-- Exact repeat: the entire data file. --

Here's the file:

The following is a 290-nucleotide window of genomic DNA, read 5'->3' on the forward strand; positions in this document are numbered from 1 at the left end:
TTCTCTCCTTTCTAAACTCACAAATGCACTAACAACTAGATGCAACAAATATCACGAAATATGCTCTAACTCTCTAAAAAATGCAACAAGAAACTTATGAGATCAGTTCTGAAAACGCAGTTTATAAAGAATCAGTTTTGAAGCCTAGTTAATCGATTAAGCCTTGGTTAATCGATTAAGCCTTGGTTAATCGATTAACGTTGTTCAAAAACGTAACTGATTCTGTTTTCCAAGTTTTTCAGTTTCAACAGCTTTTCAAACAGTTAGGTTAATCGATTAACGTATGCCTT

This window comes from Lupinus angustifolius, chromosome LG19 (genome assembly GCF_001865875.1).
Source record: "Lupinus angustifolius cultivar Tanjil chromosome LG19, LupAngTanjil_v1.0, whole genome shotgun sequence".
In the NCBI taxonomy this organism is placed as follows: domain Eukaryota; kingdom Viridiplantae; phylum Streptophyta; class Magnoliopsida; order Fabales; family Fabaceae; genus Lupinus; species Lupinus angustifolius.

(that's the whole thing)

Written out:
The following is a 290-nucleotide window of genomic DNA, read 5'->3' on the forward strand; positions in this document are numbered from 1 at the left end:
TTCTCTCCTTTCTAAACTCACAAATGCACTAACAACTAGATGCAACAAATATCACGAAATATGCTCTAACTCTCTAAAAAATGCAACAAGAAACTTATGAGATCAGTTCTGAAAACGCAGTTTATAAAGAATCAGTTTTGAAGCCTAGTTAATCGATTAAGCCTTGGTTAATCGATTAAGCCTTGGTTAATCGATTAACGTTGTTCAAAAACGTAACTGATTCTGTTTTCCAAGTTTTTCAGTTTCAACAGCTTTTCAAACAGTTAGGTTAATCGATTAACGTATGCCTT

This window comes from Lupinus angustifolius, chromosome LG19 (genome assembly GCF_001865875.1).
Source record: "Lupinus angustifolius cultivar Tanjil chromosome LG19, LupAngTanjil_v1.0, whole genome shotgun sequence".
In the NCBI taxonomy this organism is placed as follows: domain Eukaryota; kingdom Viridiplantae; phylum Streptophyta; class Magnoliopsida; order Fabales; family Fabaceae; genus Lupinus; species Lupinus angustifolius.